KYIV, Ukraine — With the front line in Ukraine having barely shifted despite months of fierce fighting, Ukraine’s top commander has acknowledged that his forces are locked in a “stalemate” with Russia and that no significant breakthrough was imminent, the most candid assessment so far by a leading Ukrainian official of the military’s stalled counteroffensive.
“Just like in the First World War we have reached the level of technology that puts us into a stalemate,” the commander, Gen. Valery Zaluzhny, told The Economist in an interview published Wednesday. “There will most likely be no deep and beautiful breakthrough.”
It was the first time a top Ukrainian commander said the fighting had reached an impasse, although Zaluzhny added that breaking the deadlock could require technological advances to achieve air superiority and increase the effectiveness of artillery fire. He added that Russian forces, too, are incapable of advancing.
The general said modern technology and precision weapons on both sides were preventing troops from breaching enemy lines, including the expansive use of drones, and the ability to jam drones. He called for advances in electronic warfare as a way to break the deadlock.
“We need to ride the power embedded in new technologies,” he said.
The general also said he underestimated Russia’s willingness to sacrifice troops in order to prevent a breakthrough and prolong the war. “That was my mistake,” he said. “Russia has lost at least 150,000 dead. In any other country such casualties would have stopped the war.” His accounting of Russia’s casualties could not be independently verified.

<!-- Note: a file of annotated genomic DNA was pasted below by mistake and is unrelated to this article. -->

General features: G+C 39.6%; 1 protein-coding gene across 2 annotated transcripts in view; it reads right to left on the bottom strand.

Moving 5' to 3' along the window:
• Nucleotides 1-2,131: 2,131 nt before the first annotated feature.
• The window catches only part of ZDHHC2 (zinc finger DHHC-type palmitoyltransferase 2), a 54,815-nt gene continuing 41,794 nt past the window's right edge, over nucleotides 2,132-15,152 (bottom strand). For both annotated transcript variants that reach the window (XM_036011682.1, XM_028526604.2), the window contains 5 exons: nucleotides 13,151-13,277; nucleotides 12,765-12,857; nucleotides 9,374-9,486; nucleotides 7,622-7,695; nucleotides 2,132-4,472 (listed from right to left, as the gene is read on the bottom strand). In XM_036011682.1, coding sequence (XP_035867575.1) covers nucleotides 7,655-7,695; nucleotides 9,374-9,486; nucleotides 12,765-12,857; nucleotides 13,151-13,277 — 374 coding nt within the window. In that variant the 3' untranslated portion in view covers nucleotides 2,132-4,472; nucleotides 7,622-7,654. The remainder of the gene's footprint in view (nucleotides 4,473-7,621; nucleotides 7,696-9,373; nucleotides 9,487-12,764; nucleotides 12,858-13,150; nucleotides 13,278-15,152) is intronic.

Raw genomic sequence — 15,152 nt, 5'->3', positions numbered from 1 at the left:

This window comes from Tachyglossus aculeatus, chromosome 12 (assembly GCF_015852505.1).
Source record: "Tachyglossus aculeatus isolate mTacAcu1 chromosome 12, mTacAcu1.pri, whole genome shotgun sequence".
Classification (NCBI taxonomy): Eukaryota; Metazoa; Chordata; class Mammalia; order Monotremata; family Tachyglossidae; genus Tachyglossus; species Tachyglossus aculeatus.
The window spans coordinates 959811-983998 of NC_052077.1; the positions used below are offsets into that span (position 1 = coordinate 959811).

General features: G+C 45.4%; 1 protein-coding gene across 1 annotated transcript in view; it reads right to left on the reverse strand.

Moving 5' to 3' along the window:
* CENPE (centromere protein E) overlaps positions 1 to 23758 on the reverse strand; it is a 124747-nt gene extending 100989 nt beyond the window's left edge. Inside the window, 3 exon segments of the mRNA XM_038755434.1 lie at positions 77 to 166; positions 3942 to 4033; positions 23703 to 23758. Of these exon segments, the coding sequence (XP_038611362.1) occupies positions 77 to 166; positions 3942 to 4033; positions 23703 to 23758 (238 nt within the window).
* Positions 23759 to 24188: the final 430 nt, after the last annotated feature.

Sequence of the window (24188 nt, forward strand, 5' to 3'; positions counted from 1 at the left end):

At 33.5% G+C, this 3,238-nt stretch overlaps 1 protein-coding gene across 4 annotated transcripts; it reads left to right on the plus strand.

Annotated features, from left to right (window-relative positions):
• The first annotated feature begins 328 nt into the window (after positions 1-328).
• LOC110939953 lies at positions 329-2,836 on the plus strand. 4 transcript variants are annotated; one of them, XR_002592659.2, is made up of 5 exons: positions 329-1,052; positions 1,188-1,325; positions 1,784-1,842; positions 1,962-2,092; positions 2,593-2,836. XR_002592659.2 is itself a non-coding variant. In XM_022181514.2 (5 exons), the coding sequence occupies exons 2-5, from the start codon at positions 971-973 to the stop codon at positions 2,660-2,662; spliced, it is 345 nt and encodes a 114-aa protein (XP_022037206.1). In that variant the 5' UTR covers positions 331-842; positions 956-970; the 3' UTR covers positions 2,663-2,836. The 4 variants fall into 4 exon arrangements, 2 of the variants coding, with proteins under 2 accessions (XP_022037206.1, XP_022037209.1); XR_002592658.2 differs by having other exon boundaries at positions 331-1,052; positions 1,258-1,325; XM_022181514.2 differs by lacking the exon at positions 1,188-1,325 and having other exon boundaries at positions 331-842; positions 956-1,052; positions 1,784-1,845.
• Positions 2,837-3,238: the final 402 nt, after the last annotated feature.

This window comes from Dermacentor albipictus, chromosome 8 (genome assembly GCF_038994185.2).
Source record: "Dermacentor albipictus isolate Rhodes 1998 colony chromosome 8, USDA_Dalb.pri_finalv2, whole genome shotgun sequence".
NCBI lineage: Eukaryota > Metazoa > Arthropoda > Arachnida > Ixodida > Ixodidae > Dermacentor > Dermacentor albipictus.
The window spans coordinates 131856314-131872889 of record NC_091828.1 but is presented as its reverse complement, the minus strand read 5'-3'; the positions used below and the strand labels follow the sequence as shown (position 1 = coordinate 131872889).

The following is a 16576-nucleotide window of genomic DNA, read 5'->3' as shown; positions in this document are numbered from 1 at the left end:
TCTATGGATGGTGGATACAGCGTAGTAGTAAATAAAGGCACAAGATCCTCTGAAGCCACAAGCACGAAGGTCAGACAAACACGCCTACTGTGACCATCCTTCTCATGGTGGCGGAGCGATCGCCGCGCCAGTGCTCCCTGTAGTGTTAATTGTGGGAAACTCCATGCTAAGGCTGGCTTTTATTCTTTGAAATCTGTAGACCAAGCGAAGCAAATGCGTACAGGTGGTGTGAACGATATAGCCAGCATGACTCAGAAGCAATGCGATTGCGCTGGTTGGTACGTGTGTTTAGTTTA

His remarks come at a particularly fraught time for Ukraine in its 20-month battle against invading Russian forces. Western-supplied weapons have not enabled Ukraine to push through Russian defenses, and there are few weapons left that can make a difference. The willingness of Western allies to sustain support for Ukraine is ebbing, including in the United States, where some Republicans in the House are balking at providing more aid.
Ukrainian officials are also worried that the war between Israel and Hamas will both divert the West’s attention from Ukraine and siphon off weapons supplies that could be used in the fight against Russia.
While Ukraine was able to drive Russian forces out of nearly half of the land they seized in their initial invasion in a series of counteroffensives — surprising many military analysts — the general said “the war at the present stage is gradually moving to a positional form” where both sides can pin each other down. He provided his assessment in a nine-page essay published alongside the interview, noting the need to find “a way out.”
The Kremlin’s spokesperson, Dmitri Peskov, said Thursday that the war was “not in a stalemate” and that Russian troops would continue to press forward on the battlefield.
Zaluzhny’s comments came amid a wider effort by Ukrainian officials to temper allies’ expectations of rapid battlefield success, while urging them to maintain military support to allow Ukraine to gain the advantage on the battlefield. On Tuesday, President Volodymyr Zelenskyy said that the outside world was “accustomed to success” and complained that Ukrainian troops’ achievements were “perceived as a given.”
While it was not laid out specifically in the general’s article, the assessment that the war had shifted to “positional” fighting suggested an acknowledgment that Ukraine’s counteroffensive has wound down without achieving its objectives, said Col. Roman Kostenko, the chair of the defense and intelligence committee in Ukraine’s parliament.
This had been the conclusion of military analysts for some time without being a stated position of the government in Kyiv. Ukraine is still on the offensive in the south, Kostenko said, but advancing slowly. The article, he said, “opened eyes and showed society that victory will not come tomorrow.”